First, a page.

Everything You Need to Know When Creating a Missouri Revocable Living Trust
A revocable living trust is a legal document that holds, protects, and manages your assets. If you live in Missouri, creating a living trust is a great way to ensure your assets are managed according to your wishes after you pass away.
A revocable living trust (RLT) is an estate planning tool used to keep track of your property while you're alive and after your demise. It allows you to transfer ownership of your assets from yourself as an individual to yourself as the trustee of the trust. This means all your assets are held in the trust's name instead of yours.
Once the revocable living trust has been created and funded, it can be managed by you or someone else you appoint as trustee. The person managing the revocable living trust controls all related decisions, including where your property should go and who should receive it.
Here is everything you need to know about creating a Missouri revocable living trust and how to create one.
Why Do You Need a Missouri Living Trust?
There are endless reasons why you may need a living trust in Missouri. But probably one of the most common reasons is that it saves your inheritors from the stressful and lengthy probate process.
It offers the much-needed peace of mind knowing that upon death or incapacitation, all assets will be distributed according to the set terms without going through the costly probate.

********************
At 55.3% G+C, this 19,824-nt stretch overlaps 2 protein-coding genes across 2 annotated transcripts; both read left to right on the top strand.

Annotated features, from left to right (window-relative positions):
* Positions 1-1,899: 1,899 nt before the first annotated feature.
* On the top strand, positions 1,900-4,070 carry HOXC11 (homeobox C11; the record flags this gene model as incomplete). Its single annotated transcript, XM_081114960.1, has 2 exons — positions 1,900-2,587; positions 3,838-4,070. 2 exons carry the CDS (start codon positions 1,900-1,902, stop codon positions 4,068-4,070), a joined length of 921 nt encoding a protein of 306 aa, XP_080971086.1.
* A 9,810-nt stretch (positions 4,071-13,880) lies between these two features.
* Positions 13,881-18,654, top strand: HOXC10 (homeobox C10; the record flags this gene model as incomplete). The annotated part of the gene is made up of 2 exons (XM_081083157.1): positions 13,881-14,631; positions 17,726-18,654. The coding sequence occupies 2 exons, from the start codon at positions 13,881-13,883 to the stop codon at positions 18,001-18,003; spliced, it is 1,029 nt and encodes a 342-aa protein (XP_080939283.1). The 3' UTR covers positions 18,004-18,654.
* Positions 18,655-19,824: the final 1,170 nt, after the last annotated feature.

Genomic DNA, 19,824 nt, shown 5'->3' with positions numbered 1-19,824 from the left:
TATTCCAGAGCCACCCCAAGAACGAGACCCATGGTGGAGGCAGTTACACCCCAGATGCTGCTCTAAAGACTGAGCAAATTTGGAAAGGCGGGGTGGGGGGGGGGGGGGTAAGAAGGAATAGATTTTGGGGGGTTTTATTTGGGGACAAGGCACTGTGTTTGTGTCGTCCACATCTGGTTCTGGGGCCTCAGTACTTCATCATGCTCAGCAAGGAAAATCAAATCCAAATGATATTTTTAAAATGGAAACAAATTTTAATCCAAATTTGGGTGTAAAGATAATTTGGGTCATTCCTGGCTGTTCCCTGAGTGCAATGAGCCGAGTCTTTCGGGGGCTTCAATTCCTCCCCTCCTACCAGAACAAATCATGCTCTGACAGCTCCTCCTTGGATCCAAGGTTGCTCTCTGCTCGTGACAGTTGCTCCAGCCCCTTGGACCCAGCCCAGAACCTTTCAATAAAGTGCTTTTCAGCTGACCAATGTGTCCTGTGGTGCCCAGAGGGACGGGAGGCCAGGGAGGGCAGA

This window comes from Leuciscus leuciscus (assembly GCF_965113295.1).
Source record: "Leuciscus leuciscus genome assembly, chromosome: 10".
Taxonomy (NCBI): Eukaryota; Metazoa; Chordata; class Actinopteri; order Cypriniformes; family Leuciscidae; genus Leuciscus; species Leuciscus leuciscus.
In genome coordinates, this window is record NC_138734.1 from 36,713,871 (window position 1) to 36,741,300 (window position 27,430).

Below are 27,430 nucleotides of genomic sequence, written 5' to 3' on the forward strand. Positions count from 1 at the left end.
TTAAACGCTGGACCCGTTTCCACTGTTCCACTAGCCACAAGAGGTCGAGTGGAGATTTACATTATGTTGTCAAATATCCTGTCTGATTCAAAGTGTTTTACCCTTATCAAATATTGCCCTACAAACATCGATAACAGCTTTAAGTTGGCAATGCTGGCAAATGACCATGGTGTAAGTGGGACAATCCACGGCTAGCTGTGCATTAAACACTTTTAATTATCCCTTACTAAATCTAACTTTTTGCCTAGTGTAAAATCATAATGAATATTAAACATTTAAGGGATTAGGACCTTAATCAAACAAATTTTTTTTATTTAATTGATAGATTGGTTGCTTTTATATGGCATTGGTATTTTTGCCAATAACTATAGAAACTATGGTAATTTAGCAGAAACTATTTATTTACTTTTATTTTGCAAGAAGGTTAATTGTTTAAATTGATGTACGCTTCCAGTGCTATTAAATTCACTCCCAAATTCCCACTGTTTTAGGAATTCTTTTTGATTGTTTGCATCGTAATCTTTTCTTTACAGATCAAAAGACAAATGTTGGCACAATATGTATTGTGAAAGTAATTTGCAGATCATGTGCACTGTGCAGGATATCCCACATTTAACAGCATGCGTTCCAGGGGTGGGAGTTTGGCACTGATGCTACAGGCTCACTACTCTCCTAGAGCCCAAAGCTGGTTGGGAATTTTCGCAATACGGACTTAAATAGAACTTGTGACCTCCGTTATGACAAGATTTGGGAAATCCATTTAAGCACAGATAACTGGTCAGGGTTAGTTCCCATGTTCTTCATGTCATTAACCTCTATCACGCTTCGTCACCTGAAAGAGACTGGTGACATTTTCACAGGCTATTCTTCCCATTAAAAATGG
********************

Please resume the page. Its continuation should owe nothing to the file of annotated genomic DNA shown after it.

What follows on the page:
This is even critical since Missouri has not adopted the Uniform Probate Code. Probate process in the state is even more intricate, making a living trust a perfect option for avoiding the hassles that come with this.
And still, it is worth noting that Missouri offers a simplified probate process for small estates. With this, you can qualify for a probate shortcut if your estate is $40,000 or less. This means you won't have to worry about a living trust in the long run, and vice versa is true.
Do You Need a Will After Creating a Living Trust?
One of the things you are probably asking is if you will still need a will if you make a living trust. Of course, yes, you’ll still need a will. This is true, especially if you have to assign a guardian to a minor. A trust can never be used to name a guardian to a minor, something only a will can do.
A will is also a key when accounting for a property not transferred to the trust. Typical examples here include when you forget to change the deed on your house. Or when you inherit a property after setting up the trust. A will is a perfect alternative to navigating these situations.
Can a Living Trust Reduce Estate Taxes?
So, can a living trust reduce estate taxes in Missouri? No. Missouri residents don't have to worry about federal estate taxes since tax levies apply to estates worth approximately $12 Million or more.
How to Create a Missouri Revocable Living Trust?
Creating a Missouri revocable living trust is a fairly simple process. First, you must draft a document outlining all the details of how the trust will be managed and what assets should be included.
Next, you must sign the document before two witnesses and have it notarized. Once that's done, any assets previously held in your name must be titled in the name of the revocable living trust so that they can be managed accordingly.
The good news is that you don't have to worry about going through the process yourself. At Forms. legal, we offer all types of downloadable Missouri revocable living trust forms. All you have to do is fill in the free printable templates and download your Missouri revocable living trust.